When discussing “First Fruits Offered to the Prophets,” Milavec says something unanticipated, at least by me:

The anti-temple stance of the Didache (#10q, 14b) and the decided preference for the Spirit-led prayers of the prophets helps explain why the first fruits were to be given to “the prophets,” who were regarded as the most fitting substitutes for the priests of the Temple.

-ibid, pg 75

My interpretation of the so-called “anti-temple stance” of the Didache is different. It is likely that the Didache was an oral tradition in the last days of the Temple and for most of the “lifetime” of this document’s utility, the Temple probably no longer existed. Judaism underwent a remarkable and traumatic transition with the destruction of the Holy Temple and the exile of the majority of the Jewish people from their beloved Israel. That transition ultimately evolved into the Jewish tradition that considers prayers and good deeds (mitzvot) taking the place of the sacrifices. The tithe once offered at the Temple for a firstborn is still, in some corners of Judaism, given to one known to be a Cohen in modern Israel and in some Jewish communities in today’s diaspora.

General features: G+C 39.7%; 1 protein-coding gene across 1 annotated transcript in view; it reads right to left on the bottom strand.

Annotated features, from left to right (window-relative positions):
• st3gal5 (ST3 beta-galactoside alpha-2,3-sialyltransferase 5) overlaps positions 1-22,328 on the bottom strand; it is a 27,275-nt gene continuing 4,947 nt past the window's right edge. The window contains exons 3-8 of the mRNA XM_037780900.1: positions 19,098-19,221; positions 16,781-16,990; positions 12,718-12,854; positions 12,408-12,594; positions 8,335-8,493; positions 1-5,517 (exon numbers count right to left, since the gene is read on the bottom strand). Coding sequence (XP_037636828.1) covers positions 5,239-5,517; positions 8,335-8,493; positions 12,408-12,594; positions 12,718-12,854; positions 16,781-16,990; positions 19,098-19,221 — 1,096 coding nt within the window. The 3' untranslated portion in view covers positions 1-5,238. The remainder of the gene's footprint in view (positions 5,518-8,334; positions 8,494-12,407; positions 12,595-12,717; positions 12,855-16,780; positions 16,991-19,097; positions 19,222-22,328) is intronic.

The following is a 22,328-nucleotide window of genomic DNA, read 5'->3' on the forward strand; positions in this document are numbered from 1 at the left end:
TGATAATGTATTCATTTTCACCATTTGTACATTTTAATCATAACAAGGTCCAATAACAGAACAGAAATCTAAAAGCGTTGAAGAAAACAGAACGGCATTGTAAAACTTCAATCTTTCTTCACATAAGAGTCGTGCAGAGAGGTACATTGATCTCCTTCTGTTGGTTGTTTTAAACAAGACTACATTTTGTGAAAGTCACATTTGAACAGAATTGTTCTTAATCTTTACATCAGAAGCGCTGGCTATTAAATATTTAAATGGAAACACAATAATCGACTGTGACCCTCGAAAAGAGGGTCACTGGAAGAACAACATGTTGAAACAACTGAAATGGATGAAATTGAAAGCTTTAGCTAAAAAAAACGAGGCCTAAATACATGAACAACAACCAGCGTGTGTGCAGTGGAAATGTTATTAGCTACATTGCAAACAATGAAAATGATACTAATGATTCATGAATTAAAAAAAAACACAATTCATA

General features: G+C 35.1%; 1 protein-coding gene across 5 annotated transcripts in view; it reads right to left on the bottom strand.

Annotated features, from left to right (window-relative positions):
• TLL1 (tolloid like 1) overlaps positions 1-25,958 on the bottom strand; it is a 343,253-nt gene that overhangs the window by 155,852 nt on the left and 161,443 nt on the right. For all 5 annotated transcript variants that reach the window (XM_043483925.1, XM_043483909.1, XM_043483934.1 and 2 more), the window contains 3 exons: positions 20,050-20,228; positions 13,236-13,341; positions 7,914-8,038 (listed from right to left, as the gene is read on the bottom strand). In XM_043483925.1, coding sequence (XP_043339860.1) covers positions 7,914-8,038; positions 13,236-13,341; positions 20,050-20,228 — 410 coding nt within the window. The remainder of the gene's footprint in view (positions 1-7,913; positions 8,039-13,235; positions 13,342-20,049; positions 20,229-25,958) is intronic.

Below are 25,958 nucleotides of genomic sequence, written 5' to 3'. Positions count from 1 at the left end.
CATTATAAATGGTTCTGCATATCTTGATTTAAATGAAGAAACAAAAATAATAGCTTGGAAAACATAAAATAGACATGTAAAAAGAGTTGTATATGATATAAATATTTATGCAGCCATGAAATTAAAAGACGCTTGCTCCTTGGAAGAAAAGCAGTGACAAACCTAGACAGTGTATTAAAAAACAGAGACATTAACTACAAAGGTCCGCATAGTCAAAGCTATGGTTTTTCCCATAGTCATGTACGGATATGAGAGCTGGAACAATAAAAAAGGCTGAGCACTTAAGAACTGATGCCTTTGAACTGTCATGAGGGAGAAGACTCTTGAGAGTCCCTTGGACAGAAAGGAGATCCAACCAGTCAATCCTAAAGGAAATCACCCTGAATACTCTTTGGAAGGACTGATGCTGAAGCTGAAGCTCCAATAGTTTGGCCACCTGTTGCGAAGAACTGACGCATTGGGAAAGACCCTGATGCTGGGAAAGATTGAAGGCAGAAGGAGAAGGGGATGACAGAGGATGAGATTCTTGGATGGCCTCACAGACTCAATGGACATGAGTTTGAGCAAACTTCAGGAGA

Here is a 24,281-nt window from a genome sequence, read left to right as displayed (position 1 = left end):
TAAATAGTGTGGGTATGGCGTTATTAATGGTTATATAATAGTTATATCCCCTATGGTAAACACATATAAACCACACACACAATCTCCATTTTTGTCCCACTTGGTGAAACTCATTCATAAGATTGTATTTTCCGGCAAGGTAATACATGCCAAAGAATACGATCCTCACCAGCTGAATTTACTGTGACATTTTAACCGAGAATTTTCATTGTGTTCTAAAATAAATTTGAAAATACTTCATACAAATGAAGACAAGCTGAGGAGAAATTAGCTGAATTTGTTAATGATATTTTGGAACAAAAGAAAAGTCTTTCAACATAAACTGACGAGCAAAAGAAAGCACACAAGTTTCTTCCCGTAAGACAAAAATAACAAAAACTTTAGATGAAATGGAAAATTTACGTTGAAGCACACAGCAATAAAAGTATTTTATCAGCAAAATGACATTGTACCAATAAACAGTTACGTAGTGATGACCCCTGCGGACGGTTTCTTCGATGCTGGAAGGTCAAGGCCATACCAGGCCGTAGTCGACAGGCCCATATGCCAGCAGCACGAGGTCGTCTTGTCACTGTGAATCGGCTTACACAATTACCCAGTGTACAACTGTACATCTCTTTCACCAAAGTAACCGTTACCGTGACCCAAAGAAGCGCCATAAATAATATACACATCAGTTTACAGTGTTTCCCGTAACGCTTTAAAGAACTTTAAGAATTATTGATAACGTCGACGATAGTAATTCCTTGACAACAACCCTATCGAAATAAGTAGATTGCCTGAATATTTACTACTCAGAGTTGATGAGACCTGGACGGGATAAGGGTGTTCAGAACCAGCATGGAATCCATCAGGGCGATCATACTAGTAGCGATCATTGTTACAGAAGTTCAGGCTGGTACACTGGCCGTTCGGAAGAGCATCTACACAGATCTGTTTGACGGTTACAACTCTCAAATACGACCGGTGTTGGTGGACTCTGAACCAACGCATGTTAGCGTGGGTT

Solomons-TempleIt is possible the sections of the Didache that address giving first fruits to prophets mirror this practice of substitution, so, in effect, the new Gentile disciples were being encouraged to follow Jewish practices mapping to Temple sacrifices that were no longer possible.

It has been said that in the future Kingdom of Israel, when Messiah reigns on the Throne of David, the sacrifices of Gentiles will once again be accepted in the Temple in Jerusalem as they were in the days of the First and Second Temples.

The Rabbis say (Hullin 13b): ‘Sacrifices are to be accepted from Gentiles as they are from Jews’ …

-from My Jewish Learning

Gentiles were welcomed to the First and Second Temples in Jerusalem, and they will participate even more at the Third Temple – especially during the festival of Sukkot (Zech. 14:16).